How much do you know about hair? As the weather heats up and we start to sweat, many women begin to consider hair removal as a way to feel fresher. But is hair really necessary for us?
Our bodies are born with something called "hair," with around 5 million individual strands found throughout our bodies. While some people go to great lengths to eliminate this hair, others try to regrow it. So, what exactly is the function of the hair that grows from the top of our head all the way down to our toes?
Why do we need hair?
First of all, hair helps minimize friction on our skin and protects our bodies from shocks. The same type of hair, known as terminal hair, grows on our faces, armpits, and genitals. While many people choose to remove this hair, it actually plays an important role in protecting our skin from chafing during exercise or movement. Similarly, pubic hair helps protect our genitals from the friction caused by external stimuli like sexual intercourse. This is why hair often regrows after it's been removed, even with different depilation methods.
Hair is a natural shield for our body
Hair also acts as a natural shield to maintain the hygiene of our bodies. Pubic hair, in particular, functions like nose hair to block out sweat, dust, bacteria, and other germs from intruding the vagina through the vulva. This barrier also helps protect us from sexually transmitted diseases like chlamydia, HPV, and herpes. Depilation can actually irritate the skin and leave small scars that may trigger other infections like folliculitis.
Hair regulates our body temperature
Another important function of body hair is to regulate our body temperature. Our hair stores heat and makes our bodies warm, which is why our hair often bristles when we're cold. Hair can also cool our bodies by emitting heat.
Hair induces sexual tension
Hair can even induce sexual tension, as the hair follicle has very small extremity nerves that, when stimulated, can produce feelings of pleasure. So, depilating our body hair may mean missing out on a potentially new sensation.
Despite all these functions, many women still choose to remove their body hair. Why?
First of all, hair can lead to excessive sweating, which can be uncomfortable and embarrassing, especially during the hot summer months. Hair tends to hold onto moisture, and sweat can get trapped in areas where skin touches, leading to damp and uncomfortable clothes. Depilation can actually help reduce this problem, as products with sweat-restraint ingredients can be easily absorbed into the hair follicle holes.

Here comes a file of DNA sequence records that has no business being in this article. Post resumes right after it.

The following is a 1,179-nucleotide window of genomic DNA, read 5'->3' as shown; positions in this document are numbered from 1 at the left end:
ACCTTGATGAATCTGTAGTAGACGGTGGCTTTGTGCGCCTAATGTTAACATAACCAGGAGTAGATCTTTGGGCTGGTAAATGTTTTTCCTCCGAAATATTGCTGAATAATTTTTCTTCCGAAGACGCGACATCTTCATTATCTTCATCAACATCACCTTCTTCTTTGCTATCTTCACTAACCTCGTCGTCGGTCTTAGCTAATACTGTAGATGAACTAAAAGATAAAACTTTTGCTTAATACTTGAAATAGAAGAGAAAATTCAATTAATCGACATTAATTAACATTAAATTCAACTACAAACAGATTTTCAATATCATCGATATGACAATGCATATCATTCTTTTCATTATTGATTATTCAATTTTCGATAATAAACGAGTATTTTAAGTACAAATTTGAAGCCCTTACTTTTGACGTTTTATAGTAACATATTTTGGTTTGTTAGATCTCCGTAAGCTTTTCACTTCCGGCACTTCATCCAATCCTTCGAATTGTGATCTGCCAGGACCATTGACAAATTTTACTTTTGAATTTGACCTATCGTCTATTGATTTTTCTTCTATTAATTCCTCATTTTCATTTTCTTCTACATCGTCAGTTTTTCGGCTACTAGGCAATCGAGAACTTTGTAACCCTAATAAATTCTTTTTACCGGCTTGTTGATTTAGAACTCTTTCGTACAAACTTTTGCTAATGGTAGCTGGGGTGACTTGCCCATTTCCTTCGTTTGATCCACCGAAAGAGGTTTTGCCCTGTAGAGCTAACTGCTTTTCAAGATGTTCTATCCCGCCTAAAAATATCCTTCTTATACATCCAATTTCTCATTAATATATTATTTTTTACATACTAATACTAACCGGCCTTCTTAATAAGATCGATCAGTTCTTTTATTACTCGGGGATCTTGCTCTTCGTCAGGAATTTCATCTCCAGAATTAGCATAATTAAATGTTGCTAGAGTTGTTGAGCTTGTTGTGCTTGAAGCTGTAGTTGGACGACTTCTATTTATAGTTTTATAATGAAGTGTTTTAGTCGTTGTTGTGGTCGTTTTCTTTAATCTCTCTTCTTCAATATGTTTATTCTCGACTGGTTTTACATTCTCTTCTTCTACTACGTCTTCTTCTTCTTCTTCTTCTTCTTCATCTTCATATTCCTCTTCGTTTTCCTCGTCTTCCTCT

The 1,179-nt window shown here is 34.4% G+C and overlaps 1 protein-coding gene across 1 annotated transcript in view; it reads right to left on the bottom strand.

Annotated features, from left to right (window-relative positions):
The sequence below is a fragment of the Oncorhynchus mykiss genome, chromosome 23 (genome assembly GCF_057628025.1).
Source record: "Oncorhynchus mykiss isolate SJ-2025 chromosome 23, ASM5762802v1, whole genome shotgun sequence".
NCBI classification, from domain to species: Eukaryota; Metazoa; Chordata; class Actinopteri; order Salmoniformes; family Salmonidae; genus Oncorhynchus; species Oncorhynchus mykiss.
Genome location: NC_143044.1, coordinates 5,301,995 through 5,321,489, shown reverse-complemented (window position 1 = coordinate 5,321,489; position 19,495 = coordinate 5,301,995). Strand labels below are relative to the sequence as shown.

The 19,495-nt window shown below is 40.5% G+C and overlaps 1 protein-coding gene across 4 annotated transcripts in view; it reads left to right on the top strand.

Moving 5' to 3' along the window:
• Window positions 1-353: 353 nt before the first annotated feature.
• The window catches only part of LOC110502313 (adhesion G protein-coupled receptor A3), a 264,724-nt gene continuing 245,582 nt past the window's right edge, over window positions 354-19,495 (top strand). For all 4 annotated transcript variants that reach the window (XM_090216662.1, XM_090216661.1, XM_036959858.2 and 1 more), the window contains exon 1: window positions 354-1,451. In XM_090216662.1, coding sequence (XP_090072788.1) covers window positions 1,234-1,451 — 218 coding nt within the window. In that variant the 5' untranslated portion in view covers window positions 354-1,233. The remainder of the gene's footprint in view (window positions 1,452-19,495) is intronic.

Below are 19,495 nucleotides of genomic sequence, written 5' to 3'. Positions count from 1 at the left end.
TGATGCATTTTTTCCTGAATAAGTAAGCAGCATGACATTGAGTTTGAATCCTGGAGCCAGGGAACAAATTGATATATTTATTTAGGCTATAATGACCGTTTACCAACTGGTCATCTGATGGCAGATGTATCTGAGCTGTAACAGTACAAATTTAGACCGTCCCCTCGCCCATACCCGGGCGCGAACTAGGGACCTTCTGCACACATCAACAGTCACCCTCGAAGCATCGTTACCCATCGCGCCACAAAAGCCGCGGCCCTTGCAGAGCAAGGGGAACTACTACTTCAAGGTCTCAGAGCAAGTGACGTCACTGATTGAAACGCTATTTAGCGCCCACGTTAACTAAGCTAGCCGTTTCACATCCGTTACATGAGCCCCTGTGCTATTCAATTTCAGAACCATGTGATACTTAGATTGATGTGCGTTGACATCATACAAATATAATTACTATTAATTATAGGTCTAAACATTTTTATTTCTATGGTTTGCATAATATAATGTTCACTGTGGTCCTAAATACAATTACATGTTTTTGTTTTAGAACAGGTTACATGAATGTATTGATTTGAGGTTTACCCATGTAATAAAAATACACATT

Reduces body odor
Hair can also contribute to body odor. Since hair holds onto moisture like sweat, it can create a moist environment where bacteria that produces bad smells can thrive. Removing hair can help reduce this odor.
Ease and comfort
Additionally, removing hair can help maintain cleanliness and avoid discomfort in certain areas of the body. For example, pubic hair can sometimes get caught in clothing or cause pain when it's suppressed by underwear. Removing hair can help eliminate these problems and reduce the smell caused by vaginal secretions. During menstruation, hair can also get stuck to the adhesive part of winged pads or mix with clotted blood.
Finally, removing hair can even increase satisfaction during sexual intercourse. When there is less hair, there is more direct skin-to-skin contact, which can lead to elevated sexual satisfaction. In fact, a survey conducted by UCSF found that many people choose to depilate in order to satisfy their partners and enjoy more comfortable and clean sex.
Ultimately, the decision to depilate or not is a personal one that should take into account individual circumstances. While depilation can enhance the quality of hair and smooth out skin by removing dead cells from the outer skin layer, it can also cause irritation and folliculitis in people with sensitive skin. It's important to take care of your body after depilation to prevent hair from growing